U.S. Rep. Paul Tonko talks to kids about Alzheimer’s

The Saratogian (Saratoga, NY) - - FRONT PAGE - By Glenn Grif­fith ggrif­[email protected]­ @cn­weekly on Twit­ter

CLIFTON PARK, N.Y. >> Teach­ing chil­dren about Alzheimer’s dis­ease and why some of their older rel­a­tives may no longer act as they once did is a dif­fi­cult task.

Last week, as the start of the hol­i­day sea­son drew near, the Alzheimer’s As­so­ci­a­tion of North­east­ern New York wanted to make a pre­sen­ta­tion to as many chil­dren as pos­si­ble. The ques­tion was how to go about it.

For its Nov. 25 pre­sen­ta­tion, “Talk­ing to Kids About Alzheimer’s”, the or­ga­ni­za­tion de­cided to make the evening in­for­mal, com­fort­able, and en­joy­able for the kids. To ac­com­plish that goal the group sched­uled the discussion for the pro­gram­ming room at the Clifton Park-Half­moon Li­brary and reached out to au­thor and re­tired Orenda Ele­men­tary School Prin­ci­pal Ann Frantti.

Frantti is not only the au­thor of Grandma’s Cob­webs, a chil­dren’s book about Alzheimer’s, she is also the Alzheimer’s Am­bas­sador to Rep. Paul Tonko, D-Am­s­ter­dam.

The evening was di­rected at help­ing chil­dren learn about the dis­ease and as such it was free of the usual statis­tics, charts, and graphs. There were free raf­fle draw­ings for books on Alzheimer’s, a ta­ble filled with cook­ies, and there was a spe­cial read­ing of Frantti’s book from Tonko.

The Con­gress­man is no stranger to the discussion of Alzheimer’s. He is a ma­jor ad­vo­cate for ad­di­tional fund­ing for re­search and has held many small meet­ings with peo­ple di­ag­nosed with the dis­ease and with fam­ily mem­bers and care­givers of those who’ve been di­ag­nosed.

“Alzheimer’s Am­bas­sadors con­tact the of­fice of their Rep­re­sen­ta­tive and ask them to please sup­port fund­ing for re­search for a cure, for sup­port for care­givers, and for peo­ple who have Alzheimer’s,” Frantti said to start the evening.

Un­like other Am­bas­sadors Frantti said she has no trou­ble get­ting sup­port from Tonko. In many cases, by the time she reaches him he has ei­ther voted for the bill, is spon­sor­ing it, or has writ­ten it.

“In De­cem­ber it’ll be 25 years since I lost my mother to Alzheimer’s,” she said. “I didn’t write this book to an

swer ques­tions. I wrote it to be a spring­board for dis­cus­sions and that’s what we’re go­ing to do tonight.”

To let ev­ery­one know the night was for the chil­dren Frantti asked all the chil­dren in the room to come to the front and take a seat on the car­pet where two stuffed chairs had been placed. Tonko sat in one with Frantti’s book in hand and Beth Smith-Boivin, the Ex­ec­u­tive Di­rec­tor of the

Alzheimer’s As­so­ci­a­tion of North­east­ern New York, sat in the other.

Slowly, and with slides of the book’s il­lus­tra­tions en­larged on a screen be­hind him, Tonko be­gan read­ing the story of one young girl’s re­al­iza­tion that this year, un­like years’ past, some­thing was dif­fer­ent about grandma.

“I like stay­ing with grandma,” Tonko read, “she lets me stay up late and watch tele­vi­sion and takes to me to nice restau­rants. I can eat cook­ies for break­fast if I want. I think grandma is cool even if she is re­ally old. I know mom is wrong about her hav­ing Alzheimer’s. She looks just the same.”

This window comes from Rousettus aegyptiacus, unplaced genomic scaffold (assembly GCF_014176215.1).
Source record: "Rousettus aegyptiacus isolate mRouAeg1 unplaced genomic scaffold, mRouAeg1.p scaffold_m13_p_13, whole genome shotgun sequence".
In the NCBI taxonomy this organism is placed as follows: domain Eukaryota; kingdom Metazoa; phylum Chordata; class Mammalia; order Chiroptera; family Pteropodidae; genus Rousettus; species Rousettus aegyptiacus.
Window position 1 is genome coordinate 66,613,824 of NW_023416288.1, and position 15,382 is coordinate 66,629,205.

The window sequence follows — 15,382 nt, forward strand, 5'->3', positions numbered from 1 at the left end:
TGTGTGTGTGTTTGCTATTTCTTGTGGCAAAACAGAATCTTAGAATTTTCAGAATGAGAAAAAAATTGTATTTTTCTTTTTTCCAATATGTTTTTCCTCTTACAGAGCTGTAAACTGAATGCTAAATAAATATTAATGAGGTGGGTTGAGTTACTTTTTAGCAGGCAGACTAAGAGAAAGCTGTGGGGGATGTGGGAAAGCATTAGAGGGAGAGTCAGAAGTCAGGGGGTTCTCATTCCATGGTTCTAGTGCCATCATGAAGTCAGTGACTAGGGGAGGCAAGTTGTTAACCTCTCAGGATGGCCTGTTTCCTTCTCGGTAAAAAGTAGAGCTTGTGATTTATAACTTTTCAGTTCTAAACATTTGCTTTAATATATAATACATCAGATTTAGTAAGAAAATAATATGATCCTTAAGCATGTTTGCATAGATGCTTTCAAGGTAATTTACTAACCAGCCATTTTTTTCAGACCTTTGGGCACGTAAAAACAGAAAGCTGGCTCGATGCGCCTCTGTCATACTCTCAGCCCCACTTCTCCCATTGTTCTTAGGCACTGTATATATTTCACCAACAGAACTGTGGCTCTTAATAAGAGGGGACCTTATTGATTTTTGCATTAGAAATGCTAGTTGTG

Through the story the kids learned about Alzheimer’s; that it doesn’t hurt, it can’t be passed on like the flu, and that for­get­ful­ness, anger, and liv­ing in the past can all be part of the dis­ease. The story also in­formed the kids that three words – re­lax, re­mem­ber and re­spect – would help them deal with the changes they were see­ing take place in front of them.

Tonko’s voice was clear and soothing. Each sen­tence he read re­ceived an in­flec­tion ap­pro­pri­ate to its con­tents. Oc­ca­sion­ally he turned and pointed to the il­lus­tra­tions be­hind him on the screen to drive a point home. For the 20 min­utes it took him to read the book Tonko left his elected of­fice be­hind and let the story wash over him and the kids in the room.

Once he fin­ished the book Smith-Boivin moved the discussion for­ward by ex­plain­ing how Alzheimer’s at­tacks part of the brain, how it’s di­ag­nosed, and the im­pact it can have on fam­i­lies.

“How do you feel when some­one in your fam­ily has Alzheimer’s,” she asked the 30 chil­dren seated in front of her.

Sad, an­gry, up­set and dis­ap­pointed were a few of their an­swers.

“You’re dis­ap­pointed and sad be­cause we are wish­ing our loved ones to be the same way they used to be, act the way they used to act,” she said. “Some­times you may have to ad­just or change the rules. Talk about the past with them or cre­ate a mem­ory box that lets you re­mem­ber the good times the two of you shared.”

Be­fore con­clud­ing the evening Smith-Boivin and Tonko noted a few statis­tics for the adults in the room.

Six mil­lion peo­ple suf­fer from Alzheimer’s. There are 16 mil­lion care­givers and in 2019 the Alzheimer’s As­so­ci­a­tion in­vested $167 mil­lion in 450 re­search projects in 23 coun­tries.

“Re­search will get us to the hope we need to dis­cover a cure,” Tonko said. “Mak­ing sure there’s a part­ner­ship to work on the cob­webs is what it’s all about.”


Rep. Paul Tonko reads a chil­dren’s book on Alzheimer’s at an event last week spon­sored by the Alzheimer’s As­so­ci­a­tion of North­east­ern NY. Seated on the right is the as­so­ci­a­tion’s ex­ec­u­tive di­rec­tor Beth Smith-Boivin.


Beth Smith-Boivin, the ex­ec­u­tive di­rec­tor of the Alzheimer’s As­so­ci­a­tion of North­east­ern NY, makes a point dur­ing the as­so­ci­a­tion’s pre­sen­ta­tion, Talk­ing With Kids About Alzheimer’s. Seated next to her is Rep. Paul Tonko.

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